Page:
The Access to Archives (A2A) project based at the UK National Archives now
encompasses over 70,000 finding aids from all over England. We have had to
confront the "large finding aid" conundrum on several occasions, in some
instances dealing with single finding aids nearly 50 Mb in size!
During the input stages (keying, checking, editing) we continue to treat the
finding aid as a single unit.
When it comes to online delivery however (indexing, searching, retrieving)
we have to treat large finding aids differently, mindful of the restrictions
of bandwidth, speed and timely response. Our approach so far has been
We split or chunk the largest catalogues (at source) into smaller physical
units. This process is in part automated (by Perl script) but always also
requires a not insignificant amount of manual intervention. Our experience
has shown that we cannot rely on any single formula for the chunking
mechanism (eg. by specific level, by specific no. of bytes or by specific
no. of lines). The enormous variation between finding aids means that we
simply cannot predict which levels will be present in any one finding aid,
nor the quantity of data to be found in any one level.
We also duplicate and carry down all the salient top level information (the
"path") to each individual chunked section, so that its context remains and
it can continue to be viewed as a valid sibling rather than an invalid
Our second strategy involves the implementation of the DOM and XSLT.
Since users always approach the A2A application via a search, we view the
whole access process in reverse and start with the hits as the primary goal,
rather than the whole finding aid as an entity in itself.
Thus via an XSLT stylesheet, we present the user with a 'filtered' view of
the entire finding aid which primarily displays the search hits - but also
includes the immediate context of those hits (paragraph, level title,
reference and date) plus an indication of the wider context of those hits
(the "path" backwards from there to the top of the finding aid).
In this way, a large single finding aid can be 'filtered' to a couple of
screens' worth of salient information (ie. a few Kb's rather Mb's).
And although we do still also offer the traditional, 'browsable' option for
viewing the whole finding aid or its table of contents (via 2nd and 3rd
stylesheets respectively) usage statistics indicate that fewer than 4% of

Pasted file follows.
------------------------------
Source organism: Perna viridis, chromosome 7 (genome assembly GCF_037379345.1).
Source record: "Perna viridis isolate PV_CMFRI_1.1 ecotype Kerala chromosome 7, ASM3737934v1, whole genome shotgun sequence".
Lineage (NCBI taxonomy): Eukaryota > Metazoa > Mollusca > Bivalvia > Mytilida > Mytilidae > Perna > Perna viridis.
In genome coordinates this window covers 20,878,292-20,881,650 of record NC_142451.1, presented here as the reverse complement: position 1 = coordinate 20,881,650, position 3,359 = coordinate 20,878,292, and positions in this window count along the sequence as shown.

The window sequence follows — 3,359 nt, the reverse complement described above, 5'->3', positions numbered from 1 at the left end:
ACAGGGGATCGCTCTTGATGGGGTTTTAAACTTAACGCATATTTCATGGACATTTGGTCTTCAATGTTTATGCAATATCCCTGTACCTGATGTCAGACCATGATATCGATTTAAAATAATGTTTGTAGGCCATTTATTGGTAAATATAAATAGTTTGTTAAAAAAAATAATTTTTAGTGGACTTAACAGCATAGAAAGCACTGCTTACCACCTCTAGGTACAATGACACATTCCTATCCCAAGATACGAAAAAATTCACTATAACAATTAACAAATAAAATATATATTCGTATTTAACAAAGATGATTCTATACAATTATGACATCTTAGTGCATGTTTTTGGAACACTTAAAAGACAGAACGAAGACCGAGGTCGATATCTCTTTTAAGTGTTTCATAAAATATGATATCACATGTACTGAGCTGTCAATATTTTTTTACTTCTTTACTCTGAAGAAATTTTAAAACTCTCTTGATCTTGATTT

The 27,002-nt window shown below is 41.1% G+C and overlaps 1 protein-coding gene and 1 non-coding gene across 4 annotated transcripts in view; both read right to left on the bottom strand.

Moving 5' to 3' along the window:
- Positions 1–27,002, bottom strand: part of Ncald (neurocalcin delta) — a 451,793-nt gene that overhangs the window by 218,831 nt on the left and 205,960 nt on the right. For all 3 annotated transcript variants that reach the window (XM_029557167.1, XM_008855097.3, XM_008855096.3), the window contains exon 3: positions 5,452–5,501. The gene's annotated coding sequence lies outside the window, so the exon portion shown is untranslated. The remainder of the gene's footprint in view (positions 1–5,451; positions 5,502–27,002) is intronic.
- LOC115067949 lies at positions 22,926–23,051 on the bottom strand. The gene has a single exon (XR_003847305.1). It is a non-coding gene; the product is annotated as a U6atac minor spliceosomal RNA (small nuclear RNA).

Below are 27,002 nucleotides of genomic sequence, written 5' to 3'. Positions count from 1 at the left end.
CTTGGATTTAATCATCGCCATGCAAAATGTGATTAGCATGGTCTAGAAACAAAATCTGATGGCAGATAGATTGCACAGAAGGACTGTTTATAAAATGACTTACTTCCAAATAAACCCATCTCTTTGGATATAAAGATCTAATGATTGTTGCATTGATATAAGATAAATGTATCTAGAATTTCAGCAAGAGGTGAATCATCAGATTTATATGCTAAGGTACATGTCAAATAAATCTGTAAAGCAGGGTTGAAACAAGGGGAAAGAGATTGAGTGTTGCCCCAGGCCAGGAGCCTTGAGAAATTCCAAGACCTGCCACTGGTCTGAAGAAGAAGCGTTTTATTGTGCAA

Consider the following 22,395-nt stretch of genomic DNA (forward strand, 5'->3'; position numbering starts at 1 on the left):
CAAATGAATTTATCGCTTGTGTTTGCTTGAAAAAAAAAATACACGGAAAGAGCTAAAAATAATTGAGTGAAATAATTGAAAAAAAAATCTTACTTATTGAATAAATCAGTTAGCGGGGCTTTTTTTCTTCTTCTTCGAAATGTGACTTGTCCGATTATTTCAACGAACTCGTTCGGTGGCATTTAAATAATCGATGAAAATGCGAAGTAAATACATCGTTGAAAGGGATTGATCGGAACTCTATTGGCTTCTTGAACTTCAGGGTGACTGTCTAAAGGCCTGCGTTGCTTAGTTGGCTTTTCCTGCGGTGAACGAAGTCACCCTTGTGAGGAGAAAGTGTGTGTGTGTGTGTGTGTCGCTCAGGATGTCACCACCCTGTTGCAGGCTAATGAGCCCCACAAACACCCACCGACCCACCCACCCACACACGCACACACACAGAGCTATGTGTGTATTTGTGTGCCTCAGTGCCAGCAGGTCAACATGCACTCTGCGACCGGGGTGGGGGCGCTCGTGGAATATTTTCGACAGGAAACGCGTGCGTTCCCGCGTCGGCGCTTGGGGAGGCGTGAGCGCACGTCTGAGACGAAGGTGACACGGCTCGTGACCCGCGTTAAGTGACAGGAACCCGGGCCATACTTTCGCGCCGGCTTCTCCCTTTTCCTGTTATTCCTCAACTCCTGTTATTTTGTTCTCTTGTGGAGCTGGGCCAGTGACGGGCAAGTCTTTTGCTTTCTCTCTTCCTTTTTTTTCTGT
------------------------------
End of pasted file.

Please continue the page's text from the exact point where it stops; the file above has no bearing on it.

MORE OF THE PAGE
users actually make use of these...
To see both of our strategies in action, please visit our website at
http://www.a2a.pro.gov.uk Any keyword search will illustrate the
'filtering' strategy; most of the British Library finding aids also
illustrate our 'chunking' strategy.
A2A at the UK National Archives
From: Jodi Allison-Bunnell [mailto:[log in to unmask]]
Sent: 05 September 2003 18:17
To: [log in to unmask]
Subject: Encoding really long finding aids
I am part of the Northwest Digital Archives (NWDA) project, and am looking
for some advice on encoding really long finding aids.
I am about to send a long (1200 page word processing document) document to
our conversion vendor, and have the option of making this one long document,
or having the 36 series encoded separately and linked to the main document.
I can think of advantages and disadvantages both ways; obviously I need to
make up my mind. Our consortium guidelines do not have specific
recommendations either way, and I don't find any in other guidelines (OAC or
We have a single stylesheet for the consortium.
Thanks for any assistance/advice you can provide.
Archives Grant Administrator
Maureen and Mike Mansfield Library
The University of Montana
Missoula, MT 59812
[log in to unmask]
"Books are easy! Ninety-five percent of them exist in multiple copies and
are now easily accessible through international databases. It is the
scholarly resources hidden in archives that we need to make more visible."
-David Stam, librarian emeritus, Syracuse University
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